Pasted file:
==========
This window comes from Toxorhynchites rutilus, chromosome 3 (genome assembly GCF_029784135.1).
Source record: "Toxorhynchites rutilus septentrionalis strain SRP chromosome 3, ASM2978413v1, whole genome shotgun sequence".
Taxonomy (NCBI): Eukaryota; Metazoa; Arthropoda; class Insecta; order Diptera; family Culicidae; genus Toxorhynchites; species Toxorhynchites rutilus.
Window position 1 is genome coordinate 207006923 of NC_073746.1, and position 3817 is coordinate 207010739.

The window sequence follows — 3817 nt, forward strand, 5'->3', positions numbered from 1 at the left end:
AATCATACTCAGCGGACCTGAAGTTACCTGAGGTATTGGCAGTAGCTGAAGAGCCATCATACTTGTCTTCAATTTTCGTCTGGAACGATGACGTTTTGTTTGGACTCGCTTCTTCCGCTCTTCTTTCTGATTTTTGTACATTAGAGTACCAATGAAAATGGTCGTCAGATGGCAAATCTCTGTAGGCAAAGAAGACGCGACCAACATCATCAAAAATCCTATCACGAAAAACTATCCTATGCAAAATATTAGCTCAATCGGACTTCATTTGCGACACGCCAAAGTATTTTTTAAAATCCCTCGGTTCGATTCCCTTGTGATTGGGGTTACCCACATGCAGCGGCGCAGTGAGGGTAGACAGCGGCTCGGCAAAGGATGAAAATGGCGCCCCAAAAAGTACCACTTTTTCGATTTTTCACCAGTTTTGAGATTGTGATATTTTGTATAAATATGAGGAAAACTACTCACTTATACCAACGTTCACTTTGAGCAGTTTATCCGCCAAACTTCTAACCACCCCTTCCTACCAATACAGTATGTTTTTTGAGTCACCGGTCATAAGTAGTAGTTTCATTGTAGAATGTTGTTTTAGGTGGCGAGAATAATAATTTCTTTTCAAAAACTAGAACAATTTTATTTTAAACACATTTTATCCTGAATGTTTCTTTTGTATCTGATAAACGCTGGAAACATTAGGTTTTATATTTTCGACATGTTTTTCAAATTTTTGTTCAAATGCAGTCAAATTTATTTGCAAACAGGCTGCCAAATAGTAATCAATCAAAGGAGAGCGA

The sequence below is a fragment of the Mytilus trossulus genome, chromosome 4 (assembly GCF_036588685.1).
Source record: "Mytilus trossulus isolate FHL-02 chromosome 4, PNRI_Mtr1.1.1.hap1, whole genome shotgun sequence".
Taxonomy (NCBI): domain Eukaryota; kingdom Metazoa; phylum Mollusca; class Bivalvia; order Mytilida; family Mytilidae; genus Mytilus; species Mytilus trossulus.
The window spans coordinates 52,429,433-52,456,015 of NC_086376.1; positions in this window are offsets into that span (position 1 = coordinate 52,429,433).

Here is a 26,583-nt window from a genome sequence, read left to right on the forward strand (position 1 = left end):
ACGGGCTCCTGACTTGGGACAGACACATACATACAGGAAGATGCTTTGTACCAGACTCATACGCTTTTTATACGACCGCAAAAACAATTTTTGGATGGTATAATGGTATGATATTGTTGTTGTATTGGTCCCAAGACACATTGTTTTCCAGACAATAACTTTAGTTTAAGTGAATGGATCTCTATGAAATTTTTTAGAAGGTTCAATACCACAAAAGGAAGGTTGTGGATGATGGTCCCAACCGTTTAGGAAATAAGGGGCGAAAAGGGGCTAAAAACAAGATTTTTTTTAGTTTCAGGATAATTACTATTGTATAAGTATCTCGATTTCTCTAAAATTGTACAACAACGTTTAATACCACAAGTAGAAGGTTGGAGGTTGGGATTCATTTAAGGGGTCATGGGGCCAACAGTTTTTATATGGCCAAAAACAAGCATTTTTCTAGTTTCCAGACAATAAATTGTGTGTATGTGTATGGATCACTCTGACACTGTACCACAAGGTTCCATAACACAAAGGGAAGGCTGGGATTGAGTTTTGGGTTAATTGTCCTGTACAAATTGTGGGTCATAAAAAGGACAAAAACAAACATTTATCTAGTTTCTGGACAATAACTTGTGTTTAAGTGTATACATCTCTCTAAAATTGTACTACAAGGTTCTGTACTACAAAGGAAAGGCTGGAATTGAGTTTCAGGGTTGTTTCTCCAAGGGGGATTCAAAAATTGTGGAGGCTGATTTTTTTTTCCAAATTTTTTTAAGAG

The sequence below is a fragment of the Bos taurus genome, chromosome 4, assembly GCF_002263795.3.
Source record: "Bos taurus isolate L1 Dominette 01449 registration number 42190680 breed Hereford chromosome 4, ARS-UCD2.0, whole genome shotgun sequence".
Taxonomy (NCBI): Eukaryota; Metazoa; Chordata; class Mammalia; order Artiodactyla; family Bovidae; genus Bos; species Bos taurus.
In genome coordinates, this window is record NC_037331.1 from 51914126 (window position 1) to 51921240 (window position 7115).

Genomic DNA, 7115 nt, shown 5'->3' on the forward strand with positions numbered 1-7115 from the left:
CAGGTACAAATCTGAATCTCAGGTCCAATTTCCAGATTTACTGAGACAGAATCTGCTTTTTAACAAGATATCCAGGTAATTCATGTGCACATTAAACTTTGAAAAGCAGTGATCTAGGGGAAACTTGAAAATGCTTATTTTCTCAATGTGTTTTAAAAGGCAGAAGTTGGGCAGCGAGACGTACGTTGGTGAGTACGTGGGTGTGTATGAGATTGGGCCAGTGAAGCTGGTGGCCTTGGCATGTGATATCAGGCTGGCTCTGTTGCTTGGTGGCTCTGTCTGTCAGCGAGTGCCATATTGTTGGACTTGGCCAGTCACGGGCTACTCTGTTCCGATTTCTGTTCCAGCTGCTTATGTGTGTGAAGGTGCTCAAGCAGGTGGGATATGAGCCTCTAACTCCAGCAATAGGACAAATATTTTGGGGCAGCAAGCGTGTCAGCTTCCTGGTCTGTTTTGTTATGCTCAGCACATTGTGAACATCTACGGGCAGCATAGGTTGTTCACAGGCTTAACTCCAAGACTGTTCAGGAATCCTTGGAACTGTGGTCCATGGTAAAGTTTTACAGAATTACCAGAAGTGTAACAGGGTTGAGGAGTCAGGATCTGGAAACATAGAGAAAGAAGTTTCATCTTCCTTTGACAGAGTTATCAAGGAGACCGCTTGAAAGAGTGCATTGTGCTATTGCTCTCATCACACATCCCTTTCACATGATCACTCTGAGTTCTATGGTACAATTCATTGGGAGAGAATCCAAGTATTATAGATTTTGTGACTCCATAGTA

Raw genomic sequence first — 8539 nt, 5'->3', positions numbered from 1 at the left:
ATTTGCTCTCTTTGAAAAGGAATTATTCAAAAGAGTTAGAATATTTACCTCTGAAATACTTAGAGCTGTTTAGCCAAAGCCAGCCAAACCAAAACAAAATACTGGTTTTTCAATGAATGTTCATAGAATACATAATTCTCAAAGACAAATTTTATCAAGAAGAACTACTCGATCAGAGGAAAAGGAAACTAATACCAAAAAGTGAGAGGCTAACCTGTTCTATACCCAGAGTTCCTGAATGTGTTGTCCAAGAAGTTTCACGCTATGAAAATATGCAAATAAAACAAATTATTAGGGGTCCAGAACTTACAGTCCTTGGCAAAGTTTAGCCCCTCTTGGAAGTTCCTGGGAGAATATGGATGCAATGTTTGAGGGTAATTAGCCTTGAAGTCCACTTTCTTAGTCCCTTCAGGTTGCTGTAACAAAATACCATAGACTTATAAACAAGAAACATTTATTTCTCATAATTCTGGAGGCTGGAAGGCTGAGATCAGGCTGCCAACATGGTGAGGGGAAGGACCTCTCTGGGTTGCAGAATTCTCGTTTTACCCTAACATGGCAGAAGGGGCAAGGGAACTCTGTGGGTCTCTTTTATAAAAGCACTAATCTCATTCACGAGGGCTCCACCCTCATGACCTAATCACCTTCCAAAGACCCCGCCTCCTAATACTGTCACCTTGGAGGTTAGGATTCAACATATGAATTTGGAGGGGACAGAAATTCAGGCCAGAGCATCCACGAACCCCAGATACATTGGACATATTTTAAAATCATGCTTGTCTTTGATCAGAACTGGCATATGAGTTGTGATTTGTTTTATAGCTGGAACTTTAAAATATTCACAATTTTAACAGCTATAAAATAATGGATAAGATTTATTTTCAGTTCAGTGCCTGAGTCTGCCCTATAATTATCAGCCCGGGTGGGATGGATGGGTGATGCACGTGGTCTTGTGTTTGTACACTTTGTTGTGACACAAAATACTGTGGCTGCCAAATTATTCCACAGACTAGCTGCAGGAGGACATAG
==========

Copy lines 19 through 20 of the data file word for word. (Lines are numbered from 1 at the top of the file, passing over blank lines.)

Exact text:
Raw genomic sequence first — 8539 nt, 5'->3', positions numbered from 1 at the left:
ATTTGCTCTCTTTGAAAAGGAATTATTCAAAAGAGTTAGAATATTTACCTCTGAAATACTTAGAGCTGTTTAGCCAAAGCCAGCCAAACCAAAACAAAATACTGGTTTTTCAATGAATGTTCATAGAATACATAATTCTCAAAGACAAATTTTATCAAGAAGAACTACTCGATCAGAGGAAAAGGAAACTAATACCAAAAAGTGAGAGGCTAACCTGTTCTATACCCAGAGTTCCTGAATGTGTTGTCCAAGAAGTTTCACGCTATGAAAATATGCAAATAAAACAAATTATTAGGGGTCCAGAACTTACAGTCCTTGGCAAAGTTTAGCCCCTCTTGGAAGTTCCTGGGAGAATATGGATGCAATGTTTGAGGGTAATTAGCCTTGAAGTCCACTTTCTTAGTCCCTTCAGGTTGCTGTAACAAAATACCATAGACTTATAAACAAGAAACATTTATTTCTCATAATTCTGGAGGCTGGAAGGCTGAGATCAGGCTGCCAACATGGTGAGGGGAAGGACCTCTCTGGGTTGCAGAATTCTCGTTTTACCCTAACATGGCAGAAGGGGCAAGGGAACTCTGTGGGTCTCTTTTATAAAAGCACTAATCTCATTCACGAGGGCTCCACCCTCATGACCTAATCACCTTCCAAAGACCCCGCCTCCTAATACTGTCACCTTGGAGGTTAGGATTCAACATATGAATTTGGAGGGGACAGAAATTCAGGCCAGAGCATCCACGAACCCCAGATACATTGGACATATTTTAAAATCATGCTTGTCTTTGATCAGAACTGGCATATGAGTTGTGATTTGTTTTATAGCTGGAACTTTAAAATATTCACAATTTTAACAGCTATAAAATAATGGATAAGATTTATTTTCAGTTCAGTGCCTGAGTCTGCCCTATAATTATCAGCCCGGGTGGGATGGATGGGTGATGCACGTGGTCTTGTGTTTGTACACTTTGTTGTGACACAAAATACTGTGGCTGCCAAATTATTCCACAGACTAGCTGCAGGAGGACATAG